Top 10 tips: Writing a Retail Business Plan for interviews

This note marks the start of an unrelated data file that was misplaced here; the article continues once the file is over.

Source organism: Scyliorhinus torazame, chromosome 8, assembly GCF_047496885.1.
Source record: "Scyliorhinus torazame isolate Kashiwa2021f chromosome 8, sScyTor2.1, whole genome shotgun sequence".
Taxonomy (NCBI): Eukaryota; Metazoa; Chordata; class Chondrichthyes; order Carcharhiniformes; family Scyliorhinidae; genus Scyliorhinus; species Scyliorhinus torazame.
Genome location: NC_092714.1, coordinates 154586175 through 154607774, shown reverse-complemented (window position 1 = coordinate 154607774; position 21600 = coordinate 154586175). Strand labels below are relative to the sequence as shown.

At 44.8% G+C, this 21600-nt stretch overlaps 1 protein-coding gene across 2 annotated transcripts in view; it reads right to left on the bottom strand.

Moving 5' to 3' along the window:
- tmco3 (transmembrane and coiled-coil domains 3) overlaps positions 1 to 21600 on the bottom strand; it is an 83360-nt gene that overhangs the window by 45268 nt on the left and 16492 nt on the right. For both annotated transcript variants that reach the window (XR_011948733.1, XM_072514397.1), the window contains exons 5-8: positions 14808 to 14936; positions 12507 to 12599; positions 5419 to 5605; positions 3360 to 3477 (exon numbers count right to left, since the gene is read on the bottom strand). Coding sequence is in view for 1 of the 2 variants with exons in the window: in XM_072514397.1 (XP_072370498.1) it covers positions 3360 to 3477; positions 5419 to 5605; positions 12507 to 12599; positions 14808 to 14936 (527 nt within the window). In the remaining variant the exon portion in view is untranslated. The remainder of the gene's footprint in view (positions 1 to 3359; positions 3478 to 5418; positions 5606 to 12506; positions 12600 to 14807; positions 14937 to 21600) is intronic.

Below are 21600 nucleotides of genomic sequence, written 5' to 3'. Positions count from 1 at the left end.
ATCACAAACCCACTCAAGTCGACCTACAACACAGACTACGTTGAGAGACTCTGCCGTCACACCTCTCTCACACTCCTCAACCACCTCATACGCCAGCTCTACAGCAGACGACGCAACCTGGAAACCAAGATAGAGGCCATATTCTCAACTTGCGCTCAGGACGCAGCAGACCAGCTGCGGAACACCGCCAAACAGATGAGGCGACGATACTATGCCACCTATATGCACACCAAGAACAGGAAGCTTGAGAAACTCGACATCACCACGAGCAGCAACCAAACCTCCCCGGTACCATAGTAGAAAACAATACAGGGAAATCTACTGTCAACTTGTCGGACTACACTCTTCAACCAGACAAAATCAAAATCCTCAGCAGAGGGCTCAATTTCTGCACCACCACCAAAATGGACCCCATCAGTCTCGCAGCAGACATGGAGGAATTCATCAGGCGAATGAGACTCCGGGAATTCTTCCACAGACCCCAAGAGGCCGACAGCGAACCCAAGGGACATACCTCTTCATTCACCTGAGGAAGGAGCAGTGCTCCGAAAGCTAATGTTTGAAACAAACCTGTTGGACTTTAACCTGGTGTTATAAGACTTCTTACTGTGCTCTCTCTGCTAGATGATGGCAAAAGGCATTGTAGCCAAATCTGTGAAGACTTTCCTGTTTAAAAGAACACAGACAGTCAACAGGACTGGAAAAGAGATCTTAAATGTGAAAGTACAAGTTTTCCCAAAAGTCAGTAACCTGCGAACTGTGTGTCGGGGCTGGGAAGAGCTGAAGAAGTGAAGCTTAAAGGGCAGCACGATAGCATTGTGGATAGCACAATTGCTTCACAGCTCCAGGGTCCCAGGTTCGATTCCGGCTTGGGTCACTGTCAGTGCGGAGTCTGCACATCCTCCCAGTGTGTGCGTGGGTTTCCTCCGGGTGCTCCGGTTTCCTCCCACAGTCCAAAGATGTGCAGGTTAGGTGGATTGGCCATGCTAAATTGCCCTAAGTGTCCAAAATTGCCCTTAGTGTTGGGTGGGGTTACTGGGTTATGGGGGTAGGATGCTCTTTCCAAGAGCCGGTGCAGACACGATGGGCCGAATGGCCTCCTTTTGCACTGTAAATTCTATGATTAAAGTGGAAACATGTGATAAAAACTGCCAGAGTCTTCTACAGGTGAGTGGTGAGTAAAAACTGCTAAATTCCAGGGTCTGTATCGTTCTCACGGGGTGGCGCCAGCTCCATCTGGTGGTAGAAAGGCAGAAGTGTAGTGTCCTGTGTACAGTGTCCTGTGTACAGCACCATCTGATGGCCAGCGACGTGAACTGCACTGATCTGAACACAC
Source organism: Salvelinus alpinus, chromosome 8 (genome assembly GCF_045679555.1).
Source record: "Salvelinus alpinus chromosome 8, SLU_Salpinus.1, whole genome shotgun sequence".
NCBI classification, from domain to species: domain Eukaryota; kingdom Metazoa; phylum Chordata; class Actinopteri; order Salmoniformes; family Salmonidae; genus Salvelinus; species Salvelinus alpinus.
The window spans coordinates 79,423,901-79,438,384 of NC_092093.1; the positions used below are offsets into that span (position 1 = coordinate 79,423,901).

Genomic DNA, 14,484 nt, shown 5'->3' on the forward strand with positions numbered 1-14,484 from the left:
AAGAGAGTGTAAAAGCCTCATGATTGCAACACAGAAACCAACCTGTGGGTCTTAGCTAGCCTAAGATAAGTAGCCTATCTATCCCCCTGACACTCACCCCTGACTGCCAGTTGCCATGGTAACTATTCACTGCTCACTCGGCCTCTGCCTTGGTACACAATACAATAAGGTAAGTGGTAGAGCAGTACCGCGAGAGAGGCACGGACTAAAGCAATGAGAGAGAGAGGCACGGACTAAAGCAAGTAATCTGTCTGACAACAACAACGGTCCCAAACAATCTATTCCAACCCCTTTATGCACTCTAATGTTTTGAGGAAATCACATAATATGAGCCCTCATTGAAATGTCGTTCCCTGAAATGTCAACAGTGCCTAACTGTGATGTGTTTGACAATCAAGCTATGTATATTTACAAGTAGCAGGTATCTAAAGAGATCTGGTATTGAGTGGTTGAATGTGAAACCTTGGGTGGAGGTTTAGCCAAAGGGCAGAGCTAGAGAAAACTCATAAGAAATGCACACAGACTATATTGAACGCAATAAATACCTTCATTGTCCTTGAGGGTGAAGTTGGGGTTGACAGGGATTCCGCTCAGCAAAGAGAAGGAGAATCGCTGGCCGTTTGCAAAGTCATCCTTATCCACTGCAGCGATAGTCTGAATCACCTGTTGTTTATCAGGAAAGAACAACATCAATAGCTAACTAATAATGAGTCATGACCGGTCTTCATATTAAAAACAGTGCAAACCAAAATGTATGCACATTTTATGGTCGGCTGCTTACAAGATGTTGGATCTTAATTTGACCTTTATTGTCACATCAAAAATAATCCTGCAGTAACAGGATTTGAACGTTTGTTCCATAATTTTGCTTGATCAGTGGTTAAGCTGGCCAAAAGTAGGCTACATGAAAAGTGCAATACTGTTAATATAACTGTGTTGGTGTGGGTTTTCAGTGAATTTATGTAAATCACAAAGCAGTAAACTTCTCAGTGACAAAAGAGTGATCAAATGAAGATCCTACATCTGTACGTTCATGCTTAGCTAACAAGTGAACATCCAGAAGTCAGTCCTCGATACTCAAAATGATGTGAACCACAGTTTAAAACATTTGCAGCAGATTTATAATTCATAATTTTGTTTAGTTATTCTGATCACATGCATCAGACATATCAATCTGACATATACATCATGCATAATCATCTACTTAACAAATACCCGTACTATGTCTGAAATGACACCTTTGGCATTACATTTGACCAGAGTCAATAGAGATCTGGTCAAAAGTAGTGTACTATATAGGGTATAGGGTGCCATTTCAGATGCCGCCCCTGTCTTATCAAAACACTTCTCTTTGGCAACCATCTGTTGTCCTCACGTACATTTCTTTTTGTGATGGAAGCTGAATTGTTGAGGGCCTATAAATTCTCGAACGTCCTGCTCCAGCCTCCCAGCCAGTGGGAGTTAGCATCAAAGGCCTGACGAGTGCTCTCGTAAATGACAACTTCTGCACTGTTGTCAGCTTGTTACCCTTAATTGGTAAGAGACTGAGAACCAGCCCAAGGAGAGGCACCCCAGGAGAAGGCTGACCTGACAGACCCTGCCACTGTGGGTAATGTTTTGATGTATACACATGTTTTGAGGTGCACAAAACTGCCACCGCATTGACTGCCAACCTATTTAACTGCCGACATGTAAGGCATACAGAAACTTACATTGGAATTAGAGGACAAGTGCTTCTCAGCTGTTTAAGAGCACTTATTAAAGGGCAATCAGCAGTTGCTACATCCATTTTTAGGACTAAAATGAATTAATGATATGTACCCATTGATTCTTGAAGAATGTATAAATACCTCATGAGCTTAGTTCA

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The last few months have seen a significant improvement in market conditions and the volume of vacancies is increasing significantly. However while the pool of immediately available candidates has dropped sharply in recent months there is still some strong competition coming from ‘passive’ candidates entering the market for the first time in several years. As a result it is still important that you approach every interview process you enter with energy and focus. We are finding that Retailers are increasingly using business presentations as a useful tool for judging the calibre of candidates. Presentations provide a huge amount of insight in to candidates, covering your capabilities in research, written communication skills, verbal communication skills, analytical capability, financial and commercial acumen, leadership / management style, key focus areas, strategic thinking, detail…. The list could go on and on! The temptation in any recruitment process is to focus on the interview but in reality the presentation will often be the element that can set you apart from other candidates and therefore determine your success. We have compiled a few tips, some very obvious, that might help you prepare your presentation. 1. Read the brief. Read the brief, Read the brief and keep reading the brief. It is all too easy to take the presentation in the direction that you want to go but ultimately does it answer the question? This is both the easiest thing to get right, but often the first thing to get wrong. Revisit the brief title throughout your preparation and after each draft to ensure you are on track. 2. Keep your slides to a sensible number. We have all heard of the saying, death by power-point, but it is well versed for a reason! The number of slides required will depend on the presentation time allowed and the information you are required to present, as a rough guide you should allocate 2-4 minutes per slide. A useful tip might be to include additional information such as a PEST or SWOT analysis in to an appendix rather than the body of the presentation. This allows you to demonstrate methodology and perhaps detail without killing your presentation. 3. Keep text to a minimum and break it up. Text heavy presentations tend to miss an opportunity in that you will fail to demonstrate a multi-skilled approach to communication. People have different preferences in how they absorb information and it is best to vary the presentation of your slides; pictures, graphics, diagrams, graphs and charts will have a greater impact that just text. Slides with text should have no more than 3-5 bullet points. You can take additional notes with you to act as a prompt. You will lose the interviewers if they mentally ‘wonder’ off while reading a text heavy slide. 4. Ask a peer or recruiter to review each draft. It is crucial that you seek advice and support throughout your preparation. Depending on the circumstances of your application you should try to get someone with knowledge of the interviewer to review your presentation. They may be able to provide some insight in to style or specific preferences. Take on board any feedback and act upon it. 5. Cover the obvious Key areas. People, Profit, Product. It is crucial that you relate this to the customer throughout your slides and verbal presentation. 6. Know the business you are presenting to: In order to get the right tone you should be mindful of the company’s vision, values and mission statement. It is also important that you have read any press releases or industry press articles about the business. If a company is doing well they are likely to be looking for a different candidate than a business that is issuing profit warnings. 7. Be mindful of confidentiality. In all likelihood during your research you will pick up confidential information from conversations with various people. It is important to strike a balance between demonstrating an intimate knowledge of your prospective employer and putting people in an awkward position. Where you have any concerns it might be best to keep some points for verbal reference only. 8. Punctuation, spelling & Font. The devil is in the detail and a failure to get this right could undermine your entire presentation. I recently presented to a client whom picked up on what he thought was a spelling mistake, he became quite fixated on this and it was quite disconcerting. Fortunately the spelling was correct but it serves to show that you need to be confident that you have covered the detail! 9. Judge your audience. Is humour appropriate or perhaps something highly creative? If you are presenting to a fashion retailer then the style and imagery will be critical. Likewise some people just want it to be very simple. Either way, ensure you understand what the interviewer’s preferences are. 10. Structure, structure, structure. Ensure your presentation has an introduction, perhaps detailing the brief, the body of the presentation and a conclusion. The main body should flow from slide to slide. I would be interested to hear any other tips that you may have. Get your FREE CV Template